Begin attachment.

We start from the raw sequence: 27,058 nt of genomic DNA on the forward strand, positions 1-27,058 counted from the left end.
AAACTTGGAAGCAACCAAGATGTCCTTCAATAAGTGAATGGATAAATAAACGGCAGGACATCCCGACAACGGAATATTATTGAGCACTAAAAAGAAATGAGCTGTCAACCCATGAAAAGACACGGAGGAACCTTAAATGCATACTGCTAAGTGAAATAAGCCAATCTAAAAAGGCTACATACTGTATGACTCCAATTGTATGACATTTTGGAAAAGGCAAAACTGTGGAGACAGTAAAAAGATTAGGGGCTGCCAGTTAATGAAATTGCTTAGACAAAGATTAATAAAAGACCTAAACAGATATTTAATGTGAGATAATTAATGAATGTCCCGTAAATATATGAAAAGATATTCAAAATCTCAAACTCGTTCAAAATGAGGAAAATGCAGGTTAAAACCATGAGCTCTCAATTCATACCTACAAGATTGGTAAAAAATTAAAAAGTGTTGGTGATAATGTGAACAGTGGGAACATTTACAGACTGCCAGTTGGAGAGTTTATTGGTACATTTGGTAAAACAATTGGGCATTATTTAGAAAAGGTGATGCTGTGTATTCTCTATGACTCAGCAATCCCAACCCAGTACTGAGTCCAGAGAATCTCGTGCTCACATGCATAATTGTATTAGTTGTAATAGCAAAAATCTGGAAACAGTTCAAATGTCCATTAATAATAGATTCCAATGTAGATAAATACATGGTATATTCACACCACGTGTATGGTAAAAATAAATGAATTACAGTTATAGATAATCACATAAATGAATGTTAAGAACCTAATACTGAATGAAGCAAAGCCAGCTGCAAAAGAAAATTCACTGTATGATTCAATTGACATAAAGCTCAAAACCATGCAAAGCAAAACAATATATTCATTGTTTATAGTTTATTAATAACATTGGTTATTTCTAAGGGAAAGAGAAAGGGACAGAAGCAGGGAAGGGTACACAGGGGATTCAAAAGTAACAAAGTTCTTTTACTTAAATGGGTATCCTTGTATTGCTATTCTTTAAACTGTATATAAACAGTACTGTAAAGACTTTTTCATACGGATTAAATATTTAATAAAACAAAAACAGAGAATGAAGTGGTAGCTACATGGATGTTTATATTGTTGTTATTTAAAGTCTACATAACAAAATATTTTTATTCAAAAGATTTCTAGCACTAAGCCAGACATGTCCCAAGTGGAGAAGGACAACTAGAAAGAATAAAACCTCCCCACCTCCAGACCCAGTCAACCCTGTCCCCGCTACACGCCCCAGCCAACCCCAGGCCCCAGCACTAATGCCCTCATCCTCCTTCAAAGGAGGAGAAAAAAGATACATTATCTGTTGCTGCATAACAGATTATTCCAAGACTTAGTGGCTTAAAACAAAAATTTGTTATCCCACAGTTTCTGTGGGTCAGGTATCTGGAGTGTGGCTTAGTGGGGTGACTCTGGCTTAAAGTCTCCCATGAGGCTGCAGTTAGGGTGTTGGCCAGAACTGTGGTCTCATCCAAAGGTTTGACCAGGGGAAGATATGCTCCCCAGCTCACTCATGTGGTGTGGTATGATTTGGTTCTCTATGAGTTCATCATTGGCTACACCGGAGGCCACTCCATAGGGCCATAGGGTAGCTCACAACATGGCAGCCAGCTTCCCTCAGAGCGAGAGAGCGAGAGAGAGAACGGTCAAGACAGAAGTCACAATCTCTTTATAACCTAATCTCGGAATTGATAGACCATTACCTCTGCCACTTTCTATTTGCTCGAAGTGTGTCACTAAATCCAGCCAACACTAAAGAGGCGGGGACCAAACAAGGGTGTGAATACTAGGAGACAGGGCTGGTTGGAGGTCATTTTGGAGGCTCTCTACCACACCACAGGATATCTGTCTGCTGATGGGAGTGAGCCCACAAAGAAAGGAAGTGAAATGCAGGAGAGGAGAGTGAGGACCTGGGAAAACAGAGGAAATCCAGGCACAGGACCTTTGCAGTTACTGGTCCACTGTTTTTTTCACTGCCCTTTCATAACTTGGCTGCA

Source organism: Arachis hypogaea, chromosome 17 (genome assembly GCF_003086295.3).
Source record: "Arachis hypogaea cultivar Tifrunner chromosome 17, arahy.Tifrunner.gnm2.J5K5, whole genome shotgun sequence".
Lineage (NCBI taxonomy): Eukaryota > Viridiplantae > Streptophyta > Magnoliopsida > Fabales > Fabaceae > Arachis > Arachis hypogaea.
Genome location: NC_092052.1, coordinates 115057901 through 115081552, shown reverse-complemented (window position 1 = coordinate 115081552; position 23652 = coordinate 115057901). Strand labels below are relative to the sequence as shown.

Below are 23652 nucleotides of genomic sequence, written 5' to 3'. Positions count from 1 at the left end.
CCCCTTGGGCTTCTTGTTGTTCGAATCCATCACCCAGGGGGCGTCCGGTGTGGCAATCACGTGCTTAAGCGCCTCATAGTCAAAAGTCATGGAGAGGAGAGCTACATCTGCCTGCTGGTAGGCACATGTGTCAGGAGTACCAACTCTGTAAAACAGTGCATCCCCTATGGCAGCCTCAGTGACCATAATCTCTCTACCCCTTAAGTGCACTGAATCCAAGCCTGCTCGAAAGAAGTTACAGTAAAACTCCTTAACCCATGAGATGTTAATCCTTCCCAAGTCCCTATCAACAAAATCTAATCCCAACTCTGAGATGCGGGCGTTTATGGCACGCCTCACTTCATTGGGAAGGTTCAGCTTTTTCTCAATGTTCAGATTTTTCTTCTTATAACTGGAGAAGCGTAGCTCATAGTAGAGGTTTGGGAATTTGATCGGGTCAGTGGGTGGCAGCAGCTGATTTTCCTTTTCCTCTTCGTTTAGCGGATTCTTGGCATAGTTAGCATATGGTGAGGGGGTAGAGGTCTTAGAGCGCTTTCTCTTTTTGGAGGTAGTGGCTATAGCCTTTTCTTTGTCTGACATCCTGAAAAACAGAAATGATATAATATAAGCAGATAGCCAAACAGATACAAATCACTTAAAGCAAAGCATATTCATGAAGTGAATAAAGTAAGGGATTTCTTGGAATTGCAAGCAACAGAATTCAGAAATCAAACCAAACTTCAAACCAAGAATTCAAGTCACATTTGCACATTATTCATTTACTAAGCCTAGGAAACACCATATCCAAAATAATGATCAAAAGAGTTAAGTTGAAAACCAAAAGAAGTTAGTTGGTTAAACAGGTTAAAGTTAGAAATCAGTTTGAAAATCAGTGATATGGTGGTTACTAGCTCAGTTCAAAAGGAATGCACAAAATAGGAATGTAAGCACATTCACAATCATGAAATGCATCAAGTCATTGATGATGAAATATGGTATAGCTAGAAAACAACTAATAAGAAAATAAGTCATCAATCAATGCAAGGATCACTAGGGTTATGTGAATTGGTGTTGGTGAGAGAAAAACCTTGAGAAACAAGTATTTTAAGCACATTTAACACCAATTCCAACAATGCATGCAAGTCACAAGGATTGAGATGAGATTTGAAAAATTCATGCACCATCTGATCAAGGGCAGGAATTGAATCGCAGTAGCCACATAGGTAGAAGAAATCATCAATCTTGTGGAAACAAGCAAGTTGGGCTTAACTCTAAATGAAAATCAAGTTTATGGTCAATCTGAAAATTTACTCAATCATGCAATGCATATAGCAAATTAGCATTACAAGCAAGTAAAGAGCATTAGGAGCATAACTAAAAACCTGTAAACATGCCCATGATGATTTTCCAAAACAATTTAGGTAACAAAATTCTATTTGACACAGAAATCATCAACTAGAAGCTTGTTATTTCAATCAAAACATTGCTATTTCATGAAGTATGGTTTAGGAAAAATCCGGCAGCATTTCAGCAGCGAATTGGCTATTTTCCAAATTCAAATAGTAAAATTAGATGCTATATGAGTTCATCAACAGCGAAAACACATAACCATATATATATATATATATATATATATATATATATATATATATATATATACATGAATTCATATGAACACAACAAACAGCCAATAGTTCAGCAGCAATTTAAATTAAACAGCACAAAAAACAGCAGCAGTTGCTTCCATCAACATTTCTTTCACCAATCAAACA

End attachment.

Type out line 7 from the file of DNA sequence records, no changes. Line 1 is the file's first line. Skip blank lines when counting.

Below are 23652 nucleotides of genomic sequence, written 5' to 3'. Positions count from 1 at the left end.